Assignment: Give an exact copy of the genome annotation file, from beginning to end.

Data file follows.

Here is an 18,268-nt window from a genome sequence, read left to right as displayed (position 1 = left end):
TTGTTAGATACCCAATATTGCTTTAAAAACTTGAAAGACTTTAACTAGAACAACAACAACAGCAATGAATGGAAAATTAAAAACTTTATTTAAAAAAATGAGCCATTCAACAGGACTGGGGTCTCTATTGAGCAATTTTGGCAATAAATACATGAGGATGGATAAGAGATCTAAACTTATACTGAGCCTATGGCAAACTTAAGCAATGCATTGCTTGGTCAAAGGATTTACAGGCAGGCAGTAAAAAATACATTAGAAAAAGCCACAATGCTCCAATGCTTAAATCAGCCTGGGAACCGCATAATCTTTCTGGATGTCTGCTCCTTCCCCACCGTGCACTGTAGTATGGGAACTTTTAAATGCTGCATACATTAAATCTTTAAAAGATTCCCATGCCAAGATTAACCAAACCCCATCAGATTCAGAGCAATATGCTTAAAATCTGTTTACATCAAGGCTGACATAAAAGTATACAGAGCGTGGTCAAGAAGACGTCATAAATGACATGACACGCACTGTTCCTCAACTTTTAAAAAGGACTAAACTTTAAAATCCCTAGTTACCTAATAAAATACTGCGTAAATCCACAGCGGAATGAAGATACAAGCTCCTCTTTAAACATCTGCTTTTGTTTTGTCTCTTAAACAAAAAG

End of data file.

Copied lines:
Here is an 18,268-nt window from a genome sequence, read left to right as displayed (position 1 = left end):
TTGTTAGATACCCAATATTGCTTTAAAAACTTGAAAGACTTTAACTAGAACAACAACAACAGCAATGAATGGAAAATTAAAAACTTTATTTAAAAAAATGAGCCATTCAACAGGACTGGGGTCTCTATTGAGCAATTTTGGCAATAAATACATGAGGATGGATAAGAGATCTAAACTTATACTGAGCCTATGGCAAACTTAAGCAATGCATTGCTTGGTCAAAGGATTTACAGGCAGGCAGTAAAAAATACATTAGAAAAAGCCACAATGCTCCAATGCTTAAATCAGCCTGGGAACCGCATAATCTTTCTGGATGTCTGCTCCTTCCCCACCGTGCACTGTAGTATGGGAACTTTTAAATGCTGCATACATTAAATCTTTAAAAGATTCCCATGCCAAGATTAACCAAACCCCATCAGATTCAGAGCAATATGCTTAAAATCTGTTTACATCAAGGCTGACATAAAAGTATACAGAGCGTGGTCAAGAAGACGTCATAAATGACATGACACGCACTGTTCCTCAACTTTTAAAAAGGACTAAACTTTAAAATCCCTAGTTACCTAATAAAATACTGCGTAAATCCACAGCGGAATGAAGATACAAGCTCCTCTTTAAACATCTGCTTTTGTTTTGTCTCTTAAACAAAAAG